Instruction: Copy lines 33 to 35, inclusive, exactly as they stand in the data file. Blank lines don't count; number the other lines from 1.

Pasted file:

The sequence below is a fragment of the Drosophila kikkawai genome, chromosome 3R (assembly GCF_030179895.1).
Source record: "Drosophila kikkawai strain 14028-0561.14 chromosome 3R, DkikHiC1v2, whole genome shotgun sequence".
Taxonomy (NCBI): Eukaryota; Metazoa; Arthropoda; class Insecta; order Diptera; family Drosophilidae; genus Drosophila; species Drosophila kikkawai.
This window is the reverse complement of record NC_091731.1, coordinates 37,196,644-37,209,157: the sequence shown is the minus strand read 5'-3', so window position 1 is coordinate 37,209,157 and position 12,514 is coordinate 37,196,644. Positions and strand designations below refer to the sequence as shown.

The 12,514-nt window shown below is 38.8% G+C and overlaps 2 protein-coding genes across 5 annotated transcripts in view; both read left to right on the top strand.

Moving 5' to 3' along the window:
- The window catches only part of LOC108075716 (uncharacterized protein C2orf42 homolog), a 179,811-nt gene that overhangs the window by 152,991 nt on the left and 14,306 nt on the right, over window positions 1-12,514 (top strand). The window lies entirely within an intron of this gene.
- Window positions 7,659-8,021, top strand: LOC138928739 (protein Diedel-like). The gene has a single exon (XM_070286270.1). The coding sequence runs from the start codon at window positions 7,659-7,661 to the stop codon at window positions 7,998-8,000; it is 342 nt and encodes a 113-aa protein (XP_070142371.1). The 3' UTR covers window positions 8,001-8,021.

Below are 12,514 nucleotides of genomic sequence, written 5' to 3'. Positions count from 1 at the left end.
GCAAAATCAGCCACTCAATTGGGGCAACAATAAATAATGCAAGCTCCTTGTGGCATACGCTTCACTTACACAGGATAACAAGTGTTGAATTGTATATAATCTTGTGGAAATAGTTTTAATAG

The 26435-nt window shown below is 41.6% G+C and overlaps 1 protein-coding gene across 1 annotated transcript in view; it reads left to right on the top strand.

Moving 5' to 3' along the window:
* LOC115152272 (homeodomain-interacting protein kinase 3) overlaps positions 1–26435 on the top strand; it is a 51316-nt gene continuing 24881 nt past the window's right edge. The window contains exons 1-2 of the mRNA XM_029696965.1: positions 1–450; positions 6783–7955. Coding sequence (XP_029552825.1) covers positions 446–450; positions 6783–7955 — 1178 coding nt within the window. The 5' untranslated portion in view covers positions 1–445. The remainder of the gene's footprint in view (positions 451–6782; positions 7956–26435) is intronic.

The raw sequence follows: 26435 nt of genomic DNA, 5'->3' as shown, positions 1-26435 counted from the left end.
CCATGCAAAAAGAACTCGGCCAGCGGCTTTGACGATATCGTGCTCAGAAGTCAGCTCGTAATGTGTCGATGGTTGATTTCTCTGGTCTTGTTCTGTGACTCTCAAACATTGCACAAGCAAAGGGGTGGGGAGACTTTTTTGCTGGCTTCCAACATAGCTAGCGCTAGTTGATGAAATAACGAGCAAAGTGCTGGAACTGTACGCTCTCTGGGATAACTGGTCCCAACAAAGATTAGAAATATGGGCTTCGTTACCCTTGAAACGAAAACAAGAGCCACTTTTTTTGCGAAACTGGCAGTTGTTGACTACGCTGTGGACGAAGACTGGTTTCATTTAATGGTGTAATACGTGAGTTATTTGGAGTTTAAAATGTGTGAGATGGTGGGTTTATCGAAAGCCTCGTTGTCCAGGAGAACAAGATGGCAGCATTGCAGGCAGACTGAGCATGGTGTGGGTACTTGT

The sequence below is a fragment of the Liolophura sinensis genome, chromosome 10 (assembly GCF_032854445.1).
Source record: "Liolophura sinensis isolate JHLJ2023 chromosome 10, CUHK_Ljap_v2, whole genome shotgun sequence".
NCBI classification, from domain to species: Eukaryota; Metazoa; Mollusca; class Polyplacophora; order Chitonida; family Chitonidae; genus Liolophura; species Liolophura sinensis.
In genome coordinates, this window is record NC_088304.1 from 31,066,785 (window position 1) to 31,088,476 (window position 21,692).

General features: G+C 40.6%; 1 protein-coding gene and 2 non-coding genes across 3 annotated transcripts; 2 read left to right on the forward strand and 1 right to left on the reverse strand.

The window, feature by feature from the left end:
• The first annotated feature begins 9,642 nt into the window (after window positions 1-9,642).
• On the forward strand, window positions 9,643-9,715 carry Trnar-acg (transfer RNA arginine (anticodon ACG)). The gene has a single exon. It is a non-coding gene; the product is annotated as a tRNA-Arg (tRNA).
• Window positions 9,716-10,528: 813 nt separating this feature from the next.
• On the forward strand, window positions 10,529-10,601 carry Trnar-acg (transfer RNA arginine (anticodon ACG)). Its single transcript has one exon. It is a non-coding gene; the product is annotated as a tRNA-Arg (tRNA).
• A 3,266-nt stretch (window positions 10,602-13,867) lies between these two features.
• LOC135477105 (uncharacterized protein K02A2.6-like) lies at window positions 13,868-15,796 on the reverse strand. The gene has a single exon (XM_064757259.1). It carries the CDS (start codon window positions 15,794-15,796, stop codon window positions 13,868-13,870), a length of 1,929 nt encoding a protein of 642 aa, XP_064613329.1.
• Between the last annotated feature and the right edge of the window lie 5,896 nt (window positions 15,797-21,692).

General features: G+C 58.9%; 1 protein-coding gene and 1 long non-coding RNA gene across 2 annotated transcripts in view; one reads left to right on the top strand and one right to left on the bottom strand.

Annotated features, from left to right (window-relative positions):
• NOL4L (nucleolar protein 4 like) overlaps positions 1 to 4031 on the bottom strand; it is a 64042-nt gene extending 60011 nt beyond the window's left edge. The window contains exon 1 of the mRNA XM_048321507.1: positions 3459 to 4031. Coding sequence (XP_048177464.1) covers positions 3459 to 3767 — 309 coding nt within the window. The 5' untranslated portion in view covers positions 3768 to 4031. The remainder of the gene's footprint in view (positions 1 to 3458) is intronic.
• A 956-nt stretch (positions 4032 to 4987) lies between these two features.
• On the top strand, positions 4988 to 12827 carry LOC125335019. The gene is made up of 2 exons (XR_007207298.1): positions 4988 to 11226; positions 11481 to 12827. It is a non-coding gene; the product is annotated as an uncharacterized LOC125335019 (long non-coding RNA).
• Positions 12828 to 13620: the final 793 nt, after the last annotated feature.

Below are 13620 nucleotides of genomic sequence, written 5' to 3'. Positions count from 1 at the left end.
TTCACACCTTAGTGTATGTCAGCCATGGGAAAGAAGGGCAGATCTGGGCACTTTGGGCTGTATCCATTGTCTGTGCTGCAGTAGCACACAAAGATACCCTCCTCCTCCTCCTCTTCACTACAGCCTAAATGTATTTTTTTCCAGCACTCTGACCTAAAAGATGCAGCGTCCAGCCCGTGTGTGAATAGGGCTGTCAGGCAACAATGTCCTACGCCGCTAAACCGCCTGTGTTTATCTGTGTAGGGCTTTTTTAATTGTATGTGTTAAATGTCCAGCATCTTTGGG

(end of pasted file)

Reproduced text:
• On the top strand, positions 4988 to 12827 carry LOC125335019. The gene is made up of 2 exons (XR_007207298.1): positions 4988 to 11226; positions 11481 to 12827. It is a non-coding gene; the product is annotated as an uncharacterized LOC125335019 (long non-coding RNA).
• Positions 12828 to 13620: the final 793 nt, after the last annotated feature.

Below are 13620 nucleotides of genomic sequence, written 5' to 3'. Positions count from 1 at the left end.